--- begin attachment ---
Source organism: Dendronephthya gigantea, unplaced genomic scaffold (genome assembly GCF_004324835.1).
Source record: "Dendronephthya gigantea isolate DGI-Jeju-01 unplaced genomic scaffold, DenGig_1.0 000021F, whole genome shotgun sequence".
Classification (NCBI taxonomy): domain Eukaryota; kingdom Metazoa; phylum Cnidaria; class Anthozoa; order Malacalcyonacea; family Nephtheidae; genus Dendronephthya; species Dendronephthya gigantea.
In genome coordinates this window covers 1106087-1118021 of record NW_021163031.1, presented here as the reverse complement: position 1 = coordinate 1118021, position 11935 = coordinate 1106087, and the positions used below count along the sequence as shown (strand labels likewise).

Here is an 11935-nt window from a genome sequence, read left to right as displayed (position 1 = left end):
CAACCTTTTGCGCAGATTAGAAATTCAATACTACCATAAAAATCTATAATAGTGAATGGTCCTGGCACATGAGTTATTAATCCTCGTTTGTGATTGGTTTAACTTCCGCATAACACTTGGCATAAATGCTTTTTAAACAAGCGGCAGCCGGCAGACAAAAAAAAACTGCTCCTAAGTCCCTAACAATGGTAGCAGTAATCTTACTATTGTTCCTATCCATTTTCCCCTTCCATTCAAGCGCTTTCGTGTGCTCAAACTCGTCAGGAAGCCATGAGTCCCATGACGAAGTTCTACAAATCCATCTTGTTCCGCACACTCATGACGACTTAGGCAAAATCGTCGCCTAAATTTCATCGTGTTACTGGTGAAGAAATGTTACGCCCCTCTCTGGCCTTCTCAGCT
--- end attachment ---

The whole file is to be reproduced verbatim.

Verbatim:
Source organism: Dendronephthya gigantea, unplaced genomic scaffold (genome assembly GCF_004324835.1).
Source record: "Dendronephthya gigantea isolate DGI-Jeju-01 unplaced genomic scaffold, DenGig_1.0 000021F, whole genome shotgun sequence".
Classification (NCBI taxonomy): domain Eukaryota; kingdom Metazoa; phylum Cnidaria; class Anthozoa; order Malacalcyonacea; family Nephtheidae; genus Dendronephthya; species Dendronephthya gigantea.
In genome coordinates this window covers 1106087-1118021 of record NW_021163031.1, presented here as the reverse complement: position 1 = coordinate 1118021, position 11935 = coordinate 1106087, and the positions used below count along the sequence as shown (strand labels likewise).

Here is an 11935-nt window from a genome sequence, read left to right as displayed (position 1 = left end):
CAACCTTTTGCGCAGATTAGAAATTCAATACTACCATAAAAATCTATAATAGTGAATGGTCCTGGCACATGAGTTATTAATCCTCGTTTGTGATTGGTTTAACTTCCGCATAACACTTGGCATAAATGCTTTTTAAACAAGCGGCAGCCGGCAGACAAAAAAAAACTGCTCCTAAGTCCCTAACAATGGTAGCAGTAATCTTACTATTGTTCCTATCCATTTTCCCCTTCCATTCAAGCGCTTTCGTGTGCTCAAACTCGTCAGGAAGCCATGAGTCCCATGACGAAGTTCTACAAATCCATCTTGTTCCGCACACTCATGACGACTTAGGCAAAATCGTCGCCTAAATTTCATCGTGTTACTGGTGAAGAAATGTTACGCCCCTCTCTGGCCTTCTCAGCT